Once the ride finally began, the first couple of days were fairly uneventful, with only a few noticeable events. After a tedious ride out of the big city, I reached a junction just to the north of town. That day, and the next few as well, were characterized by a complete lack of any road signs whatsoever, even those written in the Myanmar script, which, by the way, is unique to the country and probably one of the most appealing I have ever seen. Asking, for directions I was distinctly told to go in the wrong direction, which, of course, I did not realize right away. Once I did, I was far enough along that I was reluctant to turn around. Instead, I simply decided to do the loop in a counterclockwise direction.
It was not long before the fairly decent road became uncomfortably bumpy, which slowed my progress down somewhat. Later on I noticed the first of many road repair crews trying to repair the surface. What was notable was that the workers were predominantly young women. Their task was to gather loads of rocks from the large piles dumped on the roadside, carry them to the road in baskets, and spread them on the surface. I have read accounts that there are instances of forced labor at construction projects in Myanmar. I have no way of saying whether that is true or not, however, I did notice that the women workers were among the most outgoing and friendly towards me as I passed by shouting hellos and giggling at my humorous appearance.
Also of interest were the long convoys of olive-green military trucks that passed by, heading north, every afternoon. It was only after I had seen a few of those, that a truck with its back flap open revealed that its cargo was ordinary-looking office furniture. The convoys were still moving the capital to Pyinmana, which is a few hundred kilometers north of Yangon on the highway to Mandalay. On the third day, that move would affect my travels.
My next destination was Inle Lake, high in the eastern mountains. The most direct route there would have been to turn east off the main highway towards the town of Loikaw, and then due north to the lake. The information that I had said that Loikaw was open to tourists, so at the turn-off I headed in that direction. It was much more pleasant riding on the quiet road heading east, but after 10 km I encountered a check-point. The immigration officer there informed me that I would not be allowed to ride to Loikaw, as the road was “too dangerous”. Yeah, right. The area south of Loikaw has been in the past involved in the Karen separatist struggle, but as they had no quarrel with me, I knew it would have been safe. I pressed the issue for a while with the group of officials there, none of whom seemed very interested in their jobs. I was not making much headway, and the best I could get from them was some vague directions for another route to the north. The places they were talking about were not readily apparent on my map, and I was having ominous visions of a repeat of my experience in Laos. In fact, those places were actually on the map, but were much farther out of the way than I was hoping for, and spelled differently as well. I finally gave in to their demands and turned back to the highway after one man gave me distance information for the route that I was being told, drastically underestimating the actual values, of course. Incidentally, when someone in Myanmar tells you how far it is to a particular place, they give the distance measured in “miles.” How quaint! A sure sign of a backwards society.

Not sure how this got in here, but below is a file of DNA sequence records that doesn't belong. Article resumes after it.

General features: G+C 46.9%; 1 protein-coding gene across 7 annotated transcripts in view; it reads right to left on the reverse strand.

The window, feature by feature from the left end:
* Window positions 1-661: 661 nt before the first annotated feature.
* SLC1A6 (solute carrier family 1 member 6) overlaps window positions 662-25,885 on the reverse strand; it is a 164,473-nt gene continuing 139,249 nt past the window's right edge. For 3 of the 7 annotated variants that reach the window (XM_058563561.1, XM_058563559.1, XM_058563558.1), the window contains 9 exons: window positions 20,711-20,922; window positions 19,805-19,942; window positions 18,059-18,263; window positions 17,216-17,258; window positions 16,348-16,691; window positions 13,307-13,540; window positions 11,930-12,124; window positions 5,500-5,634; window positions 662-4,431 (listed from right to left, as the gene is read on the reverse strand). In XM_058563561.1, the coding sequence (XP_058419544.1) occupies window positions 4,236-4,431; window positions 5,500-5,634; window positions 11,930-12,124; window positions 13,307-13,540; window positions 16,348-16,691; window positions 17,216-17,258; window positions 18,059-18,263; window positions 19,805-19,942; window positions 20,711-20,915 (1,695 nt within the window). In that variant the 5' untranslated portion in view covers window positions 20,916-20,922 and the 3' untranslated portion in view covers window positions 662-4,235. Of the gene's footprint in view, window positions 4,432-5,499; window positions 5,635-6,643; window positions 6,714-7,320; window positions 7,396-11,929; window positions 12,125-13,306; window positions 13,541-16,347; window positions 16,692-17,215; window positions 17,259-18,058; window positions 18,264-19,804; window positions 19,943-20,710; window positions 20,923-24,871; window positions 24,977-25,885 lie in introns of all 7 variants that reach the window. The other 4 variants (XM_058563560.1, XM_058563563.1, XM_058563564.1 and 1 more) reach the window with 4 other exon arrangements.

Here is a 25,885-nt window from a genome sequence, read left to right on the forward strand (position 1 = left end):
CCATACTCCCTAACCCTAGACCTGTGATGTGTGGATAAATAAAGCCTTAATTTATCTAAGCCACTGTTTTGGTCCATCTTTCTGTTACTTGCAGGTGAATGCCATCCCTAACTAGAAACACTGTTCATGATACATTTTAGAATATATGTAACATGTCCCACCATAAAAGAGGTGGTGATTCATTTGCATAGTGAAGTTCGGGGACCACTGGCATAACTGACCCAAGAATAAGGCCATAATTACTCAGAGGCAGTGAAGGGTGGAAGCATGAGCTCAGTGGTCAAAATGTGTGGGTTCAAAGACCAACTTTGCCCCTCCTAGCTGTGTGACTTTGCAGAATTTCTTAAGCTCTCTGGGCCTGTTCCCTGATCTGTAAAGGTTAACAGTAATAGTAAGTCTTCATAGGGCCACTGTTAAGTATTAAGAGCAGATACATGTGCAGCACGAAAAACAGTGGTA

That afternoon, after the morning’s delay, and more bumpy roads, I was not as far as I had hoped. It looked like I would not have time to get beyond Pyinmana that day. Since I needed to work on the bike a little, I decided to stay there that night, and I adjusted my pace so as to arrive just at sunset. Once there, I thought that it was a rather nice small town, with some lively streets lined with weathered old buildings. The first hotel that I was directed to was “full”. The second, and three more guest houses were also “full”. Just after being turned away at the last one, a local official caught up with me and informed me that foreigners were not allowed to spend the night in Pyinmana. It was the mysterious new capital, after all, though no one had mentioned anything about that to me. Thanks for making that readily apparent to those passing through town, Sirs. Instead of getting some much-needed rest, I spent the evening in the lobby of the police station, while they arranged to dump me on the nighttime bus north to the next town with a guest house that was far enough out of the way to prevent me from doing any of the spying that I obviously had intended to do. All that time, I was thinking that it would have been much better if I had offered a bribe to the officials in that morning to let me through to Loikaw. It was after 1:00 AM, when I finally reached a room for the night, after a really annoying day.